Raquel grew up in a small regional Victorian town with a one-teacher school. In the early 1960s, when she was around nine years old, that teacher was Mr Anderson. He started gaining the trust of her parents who allowed him to drive her to school and related activities, and ‘was welcomed into our family and regularly ate with us or visited us’.
At school Raquel became known as the teacher’s pet, and her classmates teased her continuously because ‘it was pretty obvious he was selecting me’. When they watched slide shows the room would be darkened and she would have to see next to Anderson. ‘He would place my hand into his pocket where he had a hole cut into his pocket and he would make me fondle his genitals. I can remember how hot and sweaty he felt and his penis would be hard ... he would often fondle my genitals.’
The teacher would also take her to parkland a short drive from the school and sexually abuse her there. Recently another girl from the school told Raquel that Anderson used to touch her breasts and make her touch his penis, too.
Raquel didn’t feel able to disclose this abuse to anyone. ‘I don’t understand why I couldn’t tell my parents about the sexual abuse. Maybe it was embarrassment? I battle with that thought. I wanted to tell my mother but I knew what was happening was wrong.’ She does not know how the abuse came to light exactly, but one day the district inspector attended the school and interviewed her about Anderson.
This meeting took place with just the two of them in the room, so she did not have any support. It was an intimidating and frightening experience.
She was ‘grilled over the whole issue ... Nothing was explained to me, and I was made to feel that it was me and my fault, what had happened ... I just remember sitting there and just wanting to die ... Nobody had spoken to me, I don’t think my parents had even spoken to me ... I didn’t know what I’d done, and then I felt that it was my fault’.
The inspector also spoke to her mother at home, and Anderson left the school shortly thereafter. Raquel later discovered he had not been deregistered and had continued teaching in the area. She was not offered any counselling, and the community turned against her. ‘I was made to feel ashamed and it seemed I was blamed in the local area for what had happened to me. Local residents ignored me, they would not speak to me and I was shunned by society.’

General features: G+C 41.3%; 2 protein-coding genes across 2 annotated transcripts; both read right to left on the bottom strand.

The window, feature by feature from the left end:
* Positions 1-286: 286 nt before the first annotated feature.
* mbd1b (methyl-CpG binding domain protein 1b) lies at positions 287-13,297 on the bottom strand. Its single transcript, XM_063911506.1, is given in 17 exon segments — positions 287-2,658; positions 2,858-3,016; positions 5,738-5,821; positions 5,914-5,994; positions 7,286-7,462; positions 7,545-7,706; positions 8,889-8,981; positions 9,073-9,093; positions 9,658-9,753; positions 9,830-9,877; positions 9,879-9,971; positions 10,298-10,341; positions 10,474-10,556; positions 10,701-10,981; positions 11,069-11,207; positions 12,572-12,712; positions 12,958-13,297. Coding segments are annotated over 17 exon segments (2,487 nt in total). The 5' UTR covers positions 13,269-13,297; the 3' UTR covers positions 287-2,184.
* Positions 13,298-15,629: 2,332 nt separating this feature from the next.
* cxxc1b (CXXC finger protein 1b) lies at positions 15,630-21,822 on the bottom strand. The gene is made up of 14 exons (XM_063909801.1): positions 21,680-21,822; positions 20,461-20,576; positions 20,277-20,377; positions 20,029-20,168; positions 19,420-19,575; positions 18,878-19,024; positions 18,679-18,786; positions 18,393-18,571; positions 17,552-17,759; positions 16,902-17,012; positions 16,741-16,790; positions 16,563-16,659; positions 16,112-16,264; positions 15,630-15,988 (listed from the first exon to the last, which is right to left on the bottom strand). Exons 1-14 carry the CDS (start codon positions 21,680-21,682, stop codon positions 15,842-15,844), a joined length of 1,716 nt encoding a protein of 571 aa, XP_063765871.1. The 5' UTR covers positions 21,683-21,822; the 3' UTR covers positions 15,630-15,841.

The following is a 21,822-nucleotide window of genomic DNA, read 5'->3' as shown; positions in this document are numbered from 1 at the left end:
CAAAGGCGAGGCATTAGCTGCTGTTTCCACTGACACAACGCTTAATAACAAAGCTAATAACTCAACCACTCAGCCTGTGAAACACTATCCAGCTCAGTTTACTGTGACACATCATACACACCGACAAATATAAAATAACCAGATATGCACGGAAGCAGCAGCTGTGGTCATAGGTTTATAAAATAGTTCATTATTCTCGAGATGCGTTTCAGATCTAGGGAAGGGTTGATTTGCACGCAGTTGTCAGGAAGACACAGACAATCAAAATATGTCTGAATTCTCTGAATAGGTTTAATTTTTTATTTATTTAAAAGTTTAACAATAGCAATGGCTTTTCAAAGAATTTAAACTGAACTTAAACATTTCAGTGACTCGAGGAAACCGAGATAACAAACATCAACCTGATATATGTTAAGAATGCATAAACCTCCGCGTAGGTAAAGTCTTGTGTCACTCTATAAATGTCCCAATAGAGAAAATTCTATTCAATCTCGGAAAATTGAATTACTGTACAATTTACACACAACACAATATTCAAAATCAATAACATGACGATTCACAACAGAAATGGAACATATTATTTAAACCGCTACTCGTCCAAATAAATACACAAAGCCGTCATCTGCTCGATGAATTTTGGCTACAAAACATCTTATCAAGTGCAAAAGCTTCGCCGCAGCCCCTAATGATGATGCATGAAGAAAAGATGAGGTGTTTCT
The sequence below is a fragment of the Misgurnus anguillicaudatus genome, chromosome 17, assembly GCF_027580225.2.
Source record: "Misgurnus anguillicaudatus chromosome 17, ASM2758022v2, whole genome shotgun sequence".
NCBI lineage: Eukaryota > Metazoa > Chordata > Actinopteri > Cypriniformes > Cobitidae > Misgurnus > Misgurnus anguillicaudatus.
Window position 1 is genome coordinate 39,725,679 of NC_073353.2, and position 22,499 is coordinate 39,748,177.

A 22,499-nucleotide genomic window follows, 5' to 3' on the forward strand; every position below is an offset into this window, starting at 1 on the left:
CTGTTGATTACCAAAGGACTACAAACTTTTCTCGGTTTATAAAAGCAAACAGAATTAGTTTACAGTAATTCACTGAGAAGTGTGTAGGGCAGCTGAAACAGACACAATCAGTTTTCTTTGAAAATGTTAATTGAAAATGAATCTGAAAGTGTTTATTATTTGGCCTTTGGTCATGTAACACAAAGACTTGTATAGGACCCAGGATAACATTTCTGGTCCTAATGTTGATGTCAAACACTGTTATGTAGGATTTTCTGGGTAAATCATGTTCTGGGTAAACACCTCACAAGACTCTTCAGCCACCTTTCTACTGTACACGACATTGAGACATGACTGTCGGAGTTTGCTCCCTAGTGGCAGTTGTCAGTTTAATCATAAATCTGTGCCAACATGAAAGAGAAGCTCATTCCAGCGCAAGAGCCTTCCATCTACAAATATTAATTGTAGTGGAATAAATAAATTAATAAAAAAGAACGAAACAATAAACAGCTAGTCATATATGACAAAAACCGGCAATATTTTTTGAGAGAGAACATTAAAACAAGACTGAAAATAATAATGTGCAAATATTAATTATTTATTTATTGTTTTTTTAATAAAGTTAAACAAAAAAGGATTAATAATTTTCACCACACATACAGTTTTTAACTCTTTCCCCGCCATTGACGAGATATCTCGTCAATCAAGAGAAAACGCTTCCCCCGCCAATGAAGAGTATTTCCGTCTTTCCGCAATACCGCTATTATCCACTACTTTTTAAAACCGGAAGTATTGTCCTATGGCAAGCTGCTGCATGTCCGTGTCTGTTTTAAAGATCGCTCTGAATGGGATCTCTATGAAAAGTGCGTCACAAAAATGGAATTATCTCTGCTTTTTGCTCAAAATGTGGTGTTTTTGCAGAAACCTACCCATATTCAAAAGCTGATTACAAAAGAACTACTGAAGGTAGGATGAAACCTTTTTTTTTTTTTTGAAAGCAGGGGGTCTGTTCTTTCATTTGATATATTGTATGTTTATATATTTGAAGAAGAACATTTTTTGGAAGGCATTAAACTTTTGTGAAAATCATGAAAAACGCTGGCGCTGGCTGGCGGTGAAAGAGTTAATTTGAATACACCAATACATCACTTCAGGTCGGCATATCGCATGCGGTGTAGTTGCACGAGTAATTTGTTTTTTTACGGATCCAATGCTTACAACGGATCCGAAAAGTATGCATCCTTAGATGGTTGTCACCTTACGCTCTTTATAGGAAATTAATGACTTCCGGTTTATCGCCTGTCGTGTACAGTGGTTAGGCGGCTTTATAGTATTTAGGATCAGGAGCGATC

Even in secondary school she experienced stigma. ‘Everybody in the district found out, and then it went through into high school ... You could tell that the kids knew, because they would treat you differently.’
When she was in her mid-teens her maths teacher would rub his groin against the girls’ arms as they sat working at their desks. Although her grades dropped, it didn’t seem anybody realised why. ‘It was just gloom and doom for me ... Nobody could really understand, because I went from the A-grade student down to a struggling C ... I really battled.’
Eventually, she left. ‘I blame my early exit from school on these school teachers that committed sexual abuse on me, as they reduced my learning capacity to a fight for survival.’ Because she did not complete her studies, ‘I always like felt a bit of a failure’.
The abuse, and the way her community responded to it, affected her friendships, too. ‘I probably struggled to make friends because I sort of lost all my thought and feeling for friends and stuff like that ... I just didn’t trust any of them, because of the way they treated me ... I lived a pretty isolated childhood really.’ As a teen she would lay in bed contemplating suicide methods.
In recent years Raquel reported both offenders to the police, and Anderson is currently under investigation. She engaged in a pretext call as part of these inquiries, speaking to him directly about what he had done to her. He knew who she was immediately. ‘Yes, yes, I remember you Raquel, I think about you all the time’.
Raquel told him ‘I was only eight years old ... I’ve had issues ever since ... I need closure. Why did you do it? Why was I the chosen one? And how have you coped with living with that guilt all these years?’
Anderson said he was ‘so sorry’, but then ‘he was just full of excuses’. She asked if his wife and children knew about the investigation ‘and he never answered’. At the time she met with the Royal Commission, she had been informed that his arrest was imminent.
Raquel is less concerned about pursuing the maths teacher, as she considers his offending was not as severe as Anderson’s. However, ‘I would have liked these two men to have been named and shamed. These men have been allowed to get on with their lives with no repercussions and the victims are the ones who have suffered and continue to do so’.
As yet she has not made any reports to other authorities or sought compensation. ‘I am angry that I have been violated, I feel used and abused, and I want the education department to know I am hurting.’
Raquel’s whole life continues to be affected by her experiences at school. ‘I have suffered a broken marriage and I struggle to trust men, and have this underlying feeling of wanting to hurt them all. I have struggled with depression for all my life as a result of the sexual abuse I experienced. I have had both psychological and psychiatric counselling. I have worked hard at attempting to continue with my normal life and hide the fact that I am hurting and will continue to hurt until the day I die.’